School Talk

Teachers Stand Tall While President Trump Stays Seated

By Nikos Giannapolous, the 2017 Rhode Island Teacher of the Year

“When I think back to my time in the White House, I will not remember the person seated at the desk.”

On Wednesday, when I met the president as Rhode Island’s State Teacher of the Year, I did not know what to expect. After a lengthy security process, we were welcomed into the Roosevelt Room where we each met Secretary of Education, Betsy DeVos. Shortly thereafter, we walked into the Oval Office. The man seated at the desk read prepared remarks from a sheet of paper and made some comments about CEOs and which states he “loved” based on electoral votes that he had secured. He did not rise from his seat to present the National Teacher of the Year with her much deserved award nor did he allow her to speak. We returned to the Roosevelt Room and one by one got a photo with him and his wife. After what amounted to a brief photo op, we were ushered out of the West Wing and back onto the streets of DC.

TOYS at white house

For my trip to the White House, I wore a rainbow pin to represent my gratitude for the LGBTQ community that has taught me to be proud, bold, and empowered by my identity – even when circumstances make that difficult. I wore a blue jacket with a bold print and carried a black lace fan to celebrate the joy and freedom of gender nonconformity. I wore an anchor necklace in honor of the State of Rhode Island whose motto “Hope” was inspired by Hebrews 6:19 – “We have this hope as an anchor for the soul, firm and secure.” These words are as relevant now they were when our founding father Roger Williams was inspired by them over 350 years ago.

In previous years, state teachers of the year were given the opportunity to speak to the president for a few minutes each. Had I been given the opportunity, I would have told him that the pride I feel as an American comes from my freedom to be open and honest about who I am and who I love. I would have told him that queer lives matter and anti-LGBTQ policies have a body count. Taking pride in queer identity means rejecting the shame imposed upon us by a harsh society. It means opening yourself up to a lifetime of criticism and misunderstanding, but knowing that it’s worth it to be able to live authentically. Each and every queer person has been confronted with cruelty in ways many cannot imagine – verbal and physical abuse from strangers, friends, & even family; politicians callously attacking on our right to love or merely exist in public spaces; legalized discrimination for daring to be who we are. Brutality is a universal part of the queer experience.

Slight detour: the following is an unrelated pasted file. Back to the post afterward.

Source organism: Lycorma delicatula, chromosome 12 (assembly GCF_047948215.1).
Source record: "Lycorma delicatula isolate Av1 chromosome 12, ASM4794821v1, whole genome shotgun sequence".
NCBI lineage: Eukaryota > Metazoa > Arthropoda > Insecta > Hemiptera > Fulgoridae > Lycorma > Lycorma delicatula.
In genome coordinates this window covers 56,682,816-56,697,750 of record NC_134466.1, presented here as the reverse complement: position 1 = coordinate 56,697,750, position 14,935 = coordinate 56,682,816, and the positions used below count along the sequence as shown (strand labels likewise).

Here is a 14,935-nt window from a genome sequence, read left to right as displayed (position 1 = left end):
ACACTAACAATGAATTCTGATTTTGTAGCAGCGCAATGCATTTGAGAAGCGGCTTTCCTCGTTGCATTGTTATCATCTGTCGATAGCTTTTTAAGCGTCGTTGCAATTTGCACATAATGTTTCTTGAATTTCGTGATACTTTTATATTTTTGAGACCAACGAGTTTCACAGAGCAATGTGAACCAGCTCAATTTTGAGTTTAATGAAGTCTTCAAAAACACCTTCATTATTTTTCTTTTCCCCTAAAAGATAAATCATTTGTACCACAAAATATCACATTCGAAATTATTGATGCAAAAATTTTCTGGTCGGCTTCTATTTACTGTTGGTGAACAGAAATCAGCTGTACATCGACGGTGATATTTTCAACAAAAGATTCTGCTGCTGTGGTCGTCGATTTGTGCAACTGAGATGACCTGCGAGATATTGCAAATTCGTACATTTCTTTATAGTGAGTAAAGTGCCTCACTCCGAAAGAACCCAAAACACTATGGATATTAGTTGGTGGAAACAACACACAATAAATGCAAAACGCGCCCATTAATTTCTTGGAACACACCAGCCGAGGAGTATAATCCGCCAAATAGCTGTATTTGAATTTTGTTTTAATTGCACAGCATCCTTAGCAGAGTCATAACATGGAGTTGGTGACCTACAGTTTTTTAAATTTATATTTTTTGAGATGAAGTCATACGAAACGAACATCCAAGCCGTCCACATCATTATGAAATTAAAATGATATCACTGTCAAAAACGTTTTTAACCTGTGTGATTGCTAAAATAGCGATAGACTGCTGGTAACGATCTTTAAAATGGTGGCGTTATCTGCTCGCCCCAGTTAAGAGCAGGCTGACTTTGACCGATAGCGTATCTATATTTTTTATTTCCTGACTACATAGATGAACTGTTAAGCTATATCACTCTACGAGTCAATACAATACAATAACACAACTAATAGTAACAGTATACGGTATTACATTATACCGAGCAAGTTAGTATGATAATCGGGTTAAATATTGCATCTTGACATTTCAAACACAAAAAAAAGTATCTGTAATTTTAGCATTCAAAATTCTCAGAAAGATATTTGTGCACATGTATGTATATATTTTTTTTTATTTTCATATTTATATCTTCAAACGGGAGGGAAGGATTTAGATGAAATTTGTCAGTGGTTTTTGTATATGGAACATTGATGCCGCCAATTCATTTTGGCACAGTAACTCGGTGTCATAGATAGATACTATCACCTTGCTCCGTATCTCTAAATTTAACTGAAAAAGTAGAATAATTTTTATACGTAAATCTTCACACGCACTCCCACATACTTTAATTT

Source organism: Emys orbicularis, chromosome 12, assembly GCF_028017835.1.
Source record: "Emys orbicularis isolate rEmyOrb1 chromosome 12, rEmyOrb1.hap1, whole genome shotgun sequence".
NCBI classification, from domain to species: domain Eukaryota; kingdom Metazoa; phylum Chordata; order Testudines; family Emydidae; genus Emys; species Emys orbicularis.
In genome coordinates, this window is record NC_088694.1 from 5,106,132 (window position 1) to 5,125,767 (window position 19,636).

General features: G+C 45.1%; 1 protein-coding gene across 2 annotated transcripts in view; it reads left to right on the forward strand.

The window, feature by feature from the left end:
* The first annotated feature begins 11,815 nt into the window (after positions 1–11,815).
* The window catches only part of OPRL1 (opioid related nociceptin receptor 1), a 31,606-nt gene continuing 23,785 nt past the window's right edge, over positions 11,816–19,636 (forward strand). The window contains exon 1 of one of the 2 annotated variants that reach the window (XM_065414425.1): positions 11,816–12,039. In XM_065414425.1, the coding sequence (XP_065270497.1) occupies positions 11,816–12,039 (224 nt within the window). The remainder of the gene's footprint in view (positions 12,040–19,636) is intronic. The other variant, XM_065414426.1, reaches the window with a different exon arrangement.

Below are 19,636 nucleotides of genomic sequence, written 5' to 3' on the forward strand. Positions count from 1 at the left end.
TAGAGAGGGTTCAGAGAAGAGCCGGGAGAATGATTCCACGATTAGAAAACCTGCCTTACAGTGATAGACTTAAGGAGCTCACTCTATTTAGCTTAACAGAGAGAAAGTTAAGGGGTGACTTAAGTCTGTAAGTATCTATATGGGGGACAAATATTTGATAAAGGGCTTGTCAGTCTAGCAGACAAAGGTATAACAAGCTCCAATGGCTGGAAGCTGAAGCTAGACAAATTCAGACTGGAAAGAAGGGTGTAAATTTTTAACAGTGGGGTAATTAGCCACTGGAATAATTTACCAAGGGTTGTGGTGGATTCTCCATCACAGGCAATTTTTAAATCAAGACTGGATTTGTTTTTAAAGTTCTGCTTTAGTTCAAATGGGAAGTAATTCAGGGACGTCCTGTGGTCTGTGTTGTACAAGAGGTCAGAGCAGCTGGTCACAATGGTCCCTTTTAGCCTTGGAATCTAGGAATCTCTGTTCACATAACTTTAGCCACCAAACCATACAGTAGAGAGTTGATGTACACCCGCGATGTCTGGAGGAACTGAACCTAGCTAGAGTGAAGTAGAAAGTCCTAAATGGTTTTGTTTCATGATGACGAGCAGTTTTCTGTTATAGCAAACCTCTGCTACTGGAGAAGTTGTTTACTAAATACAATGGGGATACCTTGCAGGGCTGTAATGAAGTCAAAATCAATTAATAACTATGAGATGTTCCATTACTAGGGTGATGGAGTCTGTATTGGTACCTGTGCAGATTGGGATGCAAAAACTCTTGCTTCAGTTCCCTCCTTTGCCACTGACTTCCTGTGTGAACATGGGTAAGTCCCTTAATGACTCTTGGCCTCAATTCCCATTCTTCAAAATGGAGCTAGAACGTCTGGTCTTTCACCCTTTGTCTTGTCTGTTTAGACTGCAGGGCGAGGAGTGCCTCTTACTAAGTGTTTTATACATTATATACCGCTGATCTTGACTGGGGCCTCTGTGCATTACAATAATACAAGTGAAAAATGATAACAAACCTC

I am one of the fortunate ones. I have been able to share the last ten years of my life with my partner who understands me better than anyone in the world. I have a mother who always allowed me to be myself, highlighting my best qualities, and building up my confidence as a shield to any bigotry I may encounter. I have a sister, brother, father, sister-in-law, and brother-in-law who have accepted, celebrated, and loved me unconditionally for my whole life. I have a chosen family of queer friends and loved ones with whom I have formed deep and supportive relationships that will last a lifetime.

Each day, I get the privilege of working with students who have found a safe haven in the halls of Beacon Charter High School for the Arts – a school where I have been fully embraced, loved, and respected by my entire Beacon Family. I have students whose families are true partners with me on their child’s educational journey. I have colleagues who inspire me and I have a principal who took a chance on someone with a small resume but a big heart. Truth be told: Beacon’s warm and loving environment has done as much for me as it does for our students every day. I have a Department of Education and former Rhode Island Teachers of the Year who believed in me more than I believed in myself. They gifted me a platform to elevate the voices of those LGBTQ youth who must still fight against brutality inside and outside the classroom.